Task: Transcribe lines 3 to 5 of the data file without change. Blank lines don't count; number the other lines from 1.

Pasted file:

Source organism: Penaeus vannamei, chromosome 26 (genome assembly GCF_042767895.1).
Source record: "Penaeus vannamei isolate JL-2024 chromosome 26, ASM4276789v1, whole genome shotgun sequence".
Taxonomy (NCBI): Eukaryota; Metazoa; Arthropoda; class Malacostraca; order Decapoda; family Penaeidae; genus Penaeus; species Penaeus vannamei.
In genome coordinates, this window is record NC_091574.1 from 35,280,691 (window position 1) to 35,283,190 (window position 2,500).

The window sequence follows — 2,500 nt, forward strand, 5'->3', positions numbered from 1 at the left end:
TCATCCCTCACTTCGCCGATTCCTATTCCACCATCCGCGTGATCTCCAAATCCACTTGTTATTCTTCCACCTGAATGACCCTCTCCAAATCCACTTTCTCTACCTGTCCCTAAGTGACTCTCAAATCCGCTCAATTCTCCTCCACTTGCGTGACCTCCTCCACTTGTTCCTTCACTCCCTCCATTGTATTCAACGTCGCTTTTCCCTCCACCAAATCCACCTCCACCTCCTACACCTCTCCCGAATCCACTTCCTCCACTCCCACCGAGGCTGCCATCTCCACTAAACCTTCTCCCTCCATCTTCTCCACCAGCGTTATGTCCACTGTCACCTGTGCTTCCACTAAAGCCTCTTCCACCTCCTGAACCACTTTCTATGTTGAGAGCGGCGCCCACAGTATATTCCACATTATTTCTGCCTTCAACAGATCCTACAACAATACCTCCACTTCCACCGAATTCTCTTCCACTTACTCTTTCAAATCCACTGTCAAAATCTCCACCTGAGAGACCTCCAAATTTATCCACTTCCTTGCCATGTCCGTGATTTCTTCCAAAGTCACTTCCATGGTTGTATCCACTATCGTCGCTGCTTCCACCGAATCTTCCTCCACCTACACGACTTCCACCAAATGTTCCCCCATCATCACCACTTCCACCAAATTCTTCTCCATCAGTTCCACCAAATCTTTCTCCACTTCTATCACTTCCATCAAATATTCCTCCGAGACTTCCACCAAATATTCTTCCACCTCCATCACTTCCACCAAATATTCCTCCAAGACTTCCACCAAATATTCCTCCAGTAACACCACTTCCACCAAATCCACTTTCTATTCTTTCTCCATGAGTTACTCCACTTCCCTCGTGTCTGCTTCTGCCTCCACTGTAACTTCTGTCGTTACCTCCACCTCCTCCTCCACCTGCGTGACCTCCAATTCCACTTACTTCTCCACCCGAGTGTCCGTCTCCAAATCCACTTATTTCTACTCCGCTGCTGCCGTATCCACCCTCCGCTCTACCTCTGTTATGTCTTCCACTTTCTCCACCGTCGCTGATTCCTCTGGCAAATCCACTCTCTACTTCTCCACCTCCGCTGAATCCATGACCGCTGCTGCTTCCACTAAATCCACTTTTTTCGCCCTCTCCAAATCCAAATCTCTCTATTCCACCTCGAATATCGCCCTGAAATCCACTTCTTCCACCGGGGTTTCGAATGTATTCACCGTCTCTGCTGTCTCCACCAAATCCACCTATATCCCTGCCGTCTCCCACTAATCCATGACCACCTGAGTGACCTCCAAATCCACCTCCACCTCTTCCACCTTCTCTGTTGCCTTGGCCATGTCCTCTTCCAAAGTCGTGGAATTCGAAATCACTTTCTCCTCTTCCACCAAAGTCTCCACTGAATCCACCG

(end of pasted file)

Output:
Taxonomy (NCBI): Eukaryota; Metazoa; Arthropoda; class Malacostraca; order Decapoda; family Penaeidae; genus Penaeus; species Penaeus vannamei.
In genome coordinates, this window is record NC_091574.1 from 35,280,691 (window position 1) to 35,283,190 (window position 2,500).

The window sequence follows — 2,500 nt, forward strand, 5'->3', positions numbered from 1 at the left end: